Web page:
SWIM star Emma Russell has plans to make greater waves in the pool after making a splash at West Fife’s sporting ‘Oscars’.

The 16-year-old Woodmill High School pupil was recognised for an outstanding 2019 by being named the Dunfermline Press Sports Personality of the Year at Dunfermline and West Fife Sports Council’s annual awards.

A member of the Edinburgh-based Heart of Midlothian Swimming Club, Emma was one of three nominees for the prize, alongside Pitreavie AAC’s 400 metres runner, Billy Doyle, and champion superbike star Greg Gilfillan.

But, after a 12 months that saw her win 50 metres and 100m freestyle at the British Summer Championships, a silver medal at the European Junior Championships with Great Britain’s 4x200m freestyle relay team, and set a new female junior British 50m freestyle record, S5 pupil Emma was chosen as the winner.

“I’m really excited because I wasn’t expecting it,” she said.

“I was really happy to be in the shortlist for it but, to actually win the award, is really exciting. It’s quite good because I’ve worked really hard this last season, and I think it’s nice to get an award for the hard work paying off.

“Hopefully, this year’s even better, but I’ll just keep working hard and see how it goes.”

There were five nominees in contention for the Young Sports Personality of the Year, sponsored by the Carnegie Dunfermline Trust, and it was karate king Ben Woods who kicked his way to the top.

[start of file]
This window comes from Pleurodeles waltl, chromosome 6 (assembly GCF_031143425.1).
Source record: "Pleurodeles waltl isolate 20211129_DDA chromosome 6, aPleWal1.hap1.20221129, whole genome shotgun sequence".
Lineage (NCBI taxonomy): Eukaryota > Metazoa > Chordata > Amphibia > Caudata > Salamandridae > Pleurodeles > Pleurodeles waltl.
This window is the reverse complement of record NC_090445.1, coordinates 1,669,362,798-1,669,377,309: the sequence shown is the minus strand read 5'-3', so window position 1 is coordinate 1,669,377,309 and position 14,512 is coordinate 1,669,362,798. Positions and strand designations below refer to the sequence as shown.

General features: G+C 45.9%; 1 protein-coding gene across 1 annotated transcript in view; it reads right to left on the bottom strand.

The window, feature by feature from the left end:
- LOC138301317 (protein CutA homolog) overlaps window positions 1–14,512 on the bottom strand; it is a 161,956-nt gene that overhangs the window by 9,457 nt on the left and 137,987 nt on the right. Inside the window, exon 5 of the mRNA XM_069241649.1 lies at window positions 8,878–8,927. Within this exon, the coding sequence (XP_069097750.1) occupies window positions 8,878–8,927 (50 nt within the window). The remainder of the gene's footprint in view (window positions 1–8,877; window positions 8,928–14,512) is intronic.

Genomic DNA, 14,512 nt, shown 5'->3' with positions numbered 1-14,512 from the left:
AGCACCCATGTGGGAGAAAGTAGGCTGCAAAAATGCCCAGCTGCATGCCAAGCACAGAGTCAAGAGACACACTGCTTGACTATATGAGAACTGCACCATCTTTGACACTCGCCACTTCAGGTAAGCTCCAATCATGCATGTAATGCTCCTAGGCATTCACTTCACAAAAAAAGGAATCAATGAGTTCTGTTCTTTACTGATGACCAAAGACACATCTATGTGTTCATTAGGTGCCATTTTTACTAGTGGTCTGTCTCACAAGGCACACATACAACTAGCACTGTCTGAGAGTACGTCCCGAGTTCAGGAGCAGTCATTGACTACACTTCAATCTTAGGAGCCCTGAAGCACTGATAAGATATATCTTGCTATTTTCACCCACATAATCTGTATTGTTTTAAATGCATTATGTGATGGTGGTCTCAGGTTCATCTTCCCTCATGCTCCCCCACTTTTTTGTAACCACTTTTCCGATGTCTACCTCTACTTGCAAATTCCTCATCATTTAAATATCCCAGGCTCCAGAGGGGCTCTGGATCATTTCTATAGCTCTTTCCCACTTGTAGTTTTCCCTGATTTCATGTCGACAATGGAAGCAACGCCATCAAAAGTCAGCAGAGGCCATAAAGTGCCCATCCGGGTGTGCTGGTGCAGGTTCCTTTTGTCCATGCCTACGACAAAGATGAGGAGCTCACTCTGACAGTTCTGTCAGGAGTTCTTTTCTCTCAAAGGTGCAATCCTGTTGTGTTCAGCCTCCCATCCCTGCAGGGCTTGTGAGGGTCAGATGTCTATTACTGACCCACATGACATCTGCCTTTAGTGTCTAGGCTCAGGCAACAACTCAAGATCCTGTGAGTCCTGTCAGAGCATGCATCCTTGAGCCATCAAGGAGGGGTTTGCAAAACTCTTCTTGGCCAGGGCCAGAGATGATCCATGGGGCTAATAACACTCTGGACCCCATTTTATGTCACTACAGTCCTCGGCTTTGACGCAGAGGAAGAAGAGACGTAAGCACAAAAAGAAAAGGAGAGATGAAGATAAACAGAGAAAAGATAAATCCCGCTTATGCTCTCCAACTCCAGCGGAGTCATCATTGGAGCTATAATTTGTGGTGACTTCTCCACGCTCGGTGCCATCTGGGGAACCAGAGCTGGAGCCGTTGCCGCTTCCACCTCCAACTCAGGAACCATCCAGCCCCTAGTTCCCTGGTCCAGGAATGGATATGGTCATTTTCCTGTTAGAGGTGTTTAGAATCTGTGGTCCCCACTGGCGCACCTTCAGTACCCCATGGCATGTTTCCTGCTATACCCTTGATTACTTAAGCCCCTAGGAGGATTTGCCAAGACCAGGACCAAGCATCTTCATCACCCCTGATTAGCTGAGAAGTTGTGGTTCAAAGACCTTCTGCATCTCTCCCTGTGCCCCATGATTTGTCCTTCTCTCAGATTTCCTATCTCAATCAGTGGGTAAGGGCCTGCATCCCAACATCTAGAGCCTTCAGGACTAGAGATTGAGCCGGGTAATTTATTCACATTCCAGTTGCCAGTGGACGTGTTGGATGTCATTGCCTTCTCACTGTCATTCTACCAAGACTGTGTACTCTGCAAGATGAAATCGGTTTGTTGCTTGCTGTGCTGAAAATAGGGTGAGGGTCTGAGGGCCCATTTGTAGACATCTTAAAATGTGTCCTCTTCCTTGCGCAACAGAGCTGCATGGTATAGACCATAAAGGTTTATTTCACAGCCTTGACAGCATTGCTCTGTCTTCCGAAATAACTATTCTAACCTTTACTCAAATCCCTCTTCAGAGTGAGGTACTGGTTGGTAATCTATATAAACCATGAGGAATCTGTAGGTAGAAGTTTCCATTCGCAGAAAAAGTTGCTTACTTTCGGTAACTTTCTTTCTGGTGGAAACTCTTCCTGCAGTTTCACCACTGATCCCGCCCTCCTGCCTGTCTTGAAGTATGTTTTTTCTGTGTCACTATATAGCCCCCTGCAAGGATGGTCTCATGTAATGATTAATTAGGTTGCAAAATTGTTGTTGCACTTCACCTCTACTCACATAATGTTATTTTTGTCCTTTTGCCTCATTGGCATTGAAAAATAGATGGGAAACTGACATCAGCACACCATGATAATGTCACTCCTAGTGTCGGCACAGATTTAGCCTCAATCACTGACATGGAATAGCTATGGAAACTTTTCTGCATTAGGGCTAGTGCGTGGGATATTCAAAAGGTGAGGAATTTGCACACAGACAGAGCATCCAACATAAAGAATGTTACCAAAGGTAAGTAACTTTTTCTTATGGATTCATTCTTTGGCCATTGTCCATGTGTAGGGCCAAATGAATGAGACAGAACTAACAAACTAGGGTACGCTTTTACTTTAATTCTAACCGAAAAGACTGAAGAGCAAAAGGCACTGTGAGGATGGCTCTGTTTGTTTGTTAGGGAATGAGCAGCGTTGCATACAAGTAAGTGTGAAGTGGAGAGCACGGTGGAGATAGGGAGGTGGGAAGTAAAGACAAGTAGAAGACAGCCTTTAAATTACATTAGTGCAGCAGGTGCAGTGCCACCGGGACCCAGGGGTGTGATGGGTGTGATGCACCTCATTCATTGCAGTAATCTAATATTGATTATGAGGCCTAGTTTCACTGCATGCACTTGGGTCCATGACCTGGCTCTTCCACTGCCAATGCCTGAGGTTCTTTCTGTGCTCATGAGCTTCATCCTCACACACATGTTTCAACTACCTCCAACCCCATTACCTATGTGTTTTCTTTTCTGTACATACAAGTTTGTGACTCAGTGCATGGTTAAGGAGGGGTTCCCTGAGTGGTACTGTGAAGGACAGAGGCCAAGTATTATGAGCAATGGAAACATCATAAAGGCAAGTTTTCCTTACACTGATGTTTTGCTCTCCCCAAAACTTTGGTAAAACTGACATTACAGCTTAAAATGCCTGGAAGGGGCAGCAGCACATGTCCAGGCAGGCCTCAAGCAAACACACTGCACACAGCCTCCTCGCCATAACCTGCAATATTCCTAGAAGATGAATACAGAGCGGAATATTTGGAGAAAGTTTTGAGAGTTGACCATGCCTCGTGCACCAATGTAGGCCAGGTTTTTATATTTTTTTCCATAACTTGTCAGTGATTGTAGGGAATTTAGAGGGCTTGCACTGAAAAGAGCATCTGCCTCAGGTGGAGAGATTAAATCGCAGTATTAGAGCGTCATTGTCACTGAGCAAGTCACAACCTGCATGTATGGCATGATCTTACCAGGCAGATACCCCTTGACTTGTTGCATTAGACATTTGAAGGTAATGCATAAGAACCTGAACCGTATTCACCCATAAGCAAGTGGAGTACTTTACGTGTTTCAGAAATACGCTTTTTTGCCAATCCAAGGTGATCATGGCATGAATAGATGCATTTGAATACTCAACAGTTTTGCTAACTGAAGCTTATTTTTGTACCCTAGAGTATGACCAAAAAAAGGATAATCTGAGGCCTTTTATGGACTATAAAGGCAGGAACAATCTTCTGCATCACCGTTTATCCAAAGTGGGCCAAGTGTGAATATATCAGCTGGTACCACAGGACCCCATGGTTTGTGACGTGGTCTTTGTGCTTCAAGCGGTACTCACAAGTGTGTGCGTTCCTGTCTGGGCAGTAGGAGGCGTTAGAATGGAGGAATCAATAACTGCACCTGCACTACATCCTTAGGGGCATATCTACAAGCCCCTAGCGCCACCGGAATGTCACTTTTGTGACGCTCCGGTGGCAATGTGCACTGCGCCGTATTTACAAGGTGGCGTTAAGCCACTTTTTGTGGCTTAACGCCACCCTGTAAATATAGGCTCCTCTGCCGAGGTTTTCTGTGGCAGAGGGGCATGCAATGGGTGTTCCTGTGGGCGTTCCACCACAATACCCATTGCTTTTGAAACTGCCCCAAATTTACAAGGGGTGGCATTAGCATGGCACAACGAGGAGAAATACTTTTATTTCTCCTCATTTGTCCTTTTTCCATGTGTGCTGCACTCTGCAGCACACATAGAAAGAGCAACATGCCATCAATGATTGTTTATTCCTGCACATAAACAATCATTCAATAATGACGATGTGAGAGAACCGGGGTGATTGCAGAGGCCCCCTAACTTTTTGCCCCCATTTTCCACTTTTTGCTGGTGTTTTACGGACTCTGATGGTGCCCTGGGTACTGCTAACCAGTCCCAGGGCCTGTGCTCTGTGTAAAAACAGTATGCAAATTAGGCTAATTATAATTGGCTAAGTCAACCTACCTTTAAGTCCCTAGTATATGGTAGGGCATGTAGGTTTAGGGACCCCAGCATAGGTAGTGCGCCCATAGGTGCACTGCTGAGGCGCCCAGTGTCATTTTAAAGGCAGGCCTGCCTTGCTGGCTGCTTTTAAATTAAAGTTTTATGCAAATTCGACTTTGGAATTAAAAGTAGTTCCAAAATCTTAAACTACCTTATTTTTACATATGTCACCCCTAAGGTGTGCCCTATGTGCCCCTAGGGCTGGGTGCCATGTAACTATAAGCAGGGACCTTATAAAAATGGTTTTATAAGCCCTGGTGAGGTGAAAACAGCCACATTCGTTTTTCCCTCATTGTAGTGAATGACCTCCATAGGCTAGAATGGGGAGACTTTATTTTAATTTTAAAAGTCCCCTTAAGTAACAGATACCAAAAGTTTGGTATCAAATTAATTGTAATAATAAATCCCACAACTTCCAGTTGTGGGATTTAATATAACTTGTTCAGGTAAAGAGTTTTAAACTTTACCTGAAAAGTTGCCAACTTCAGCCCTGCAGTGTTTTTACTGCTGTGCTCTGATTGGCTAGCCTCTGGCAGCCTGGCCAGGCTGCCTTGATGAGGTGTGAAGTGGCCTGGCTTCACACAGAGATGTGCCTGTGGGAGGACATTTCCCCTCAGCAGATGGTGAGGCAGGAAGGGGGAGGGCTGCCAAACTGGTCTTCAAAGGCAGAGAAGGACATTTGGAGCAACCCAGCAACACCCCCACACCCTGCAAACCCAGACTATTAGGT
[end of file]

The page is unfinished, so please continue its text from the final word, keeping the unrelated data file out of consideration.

Ben, also a pupil at Woodmill, was chosen ahead of Molly McHale (gymnastics), Ellie Goldwyre (cheerleading), Lewis Mackintosh (tennis) and Callum Newton (athletics) after becoming the first Scot ever to become world number one.

He reached the top of the World Karate Federation (WKF) cadet (for 14-15-year-olds) rankings in the kumite -63kg category but is now set to move up to compete at junior level this year.

“I was totally amazed. I’ve never had any kind of recognition before on that scale,” he said of his prize.

“I was up against a few other people so, when I heard my name, it was brilliant.

“It has been the biggest and best year of my life, and this tops it off nicely. When I go back, I’ll be competing against people who are 16-17-years-old, so I’ve got to work hard to try and get back to that level.

“It’s a challenge that excites me.”

Dunfermline Reign’s senior men were rewarded for claiming an historic first Scottish Basketball Championship title in the club’s history by being named the Benny Hutton Team of the Year, and player Jake Sirrell commented: “It’s something that our club has never done before and it stands out as a standard that we want our younger guys to get to.

“We’re really trying to teach them the right way to play basketball and, hopefully, they’ll keep working up and get to here as well.”

Dunfermline Track and Field Club’s under-13 relay squad, ahead of Robertson Dance Academy’s minis, who showed off their talents with an on-stage performance, and Aberdour Shinty Club’s Primary 6/7 team, collected the Junior Team of the Year award.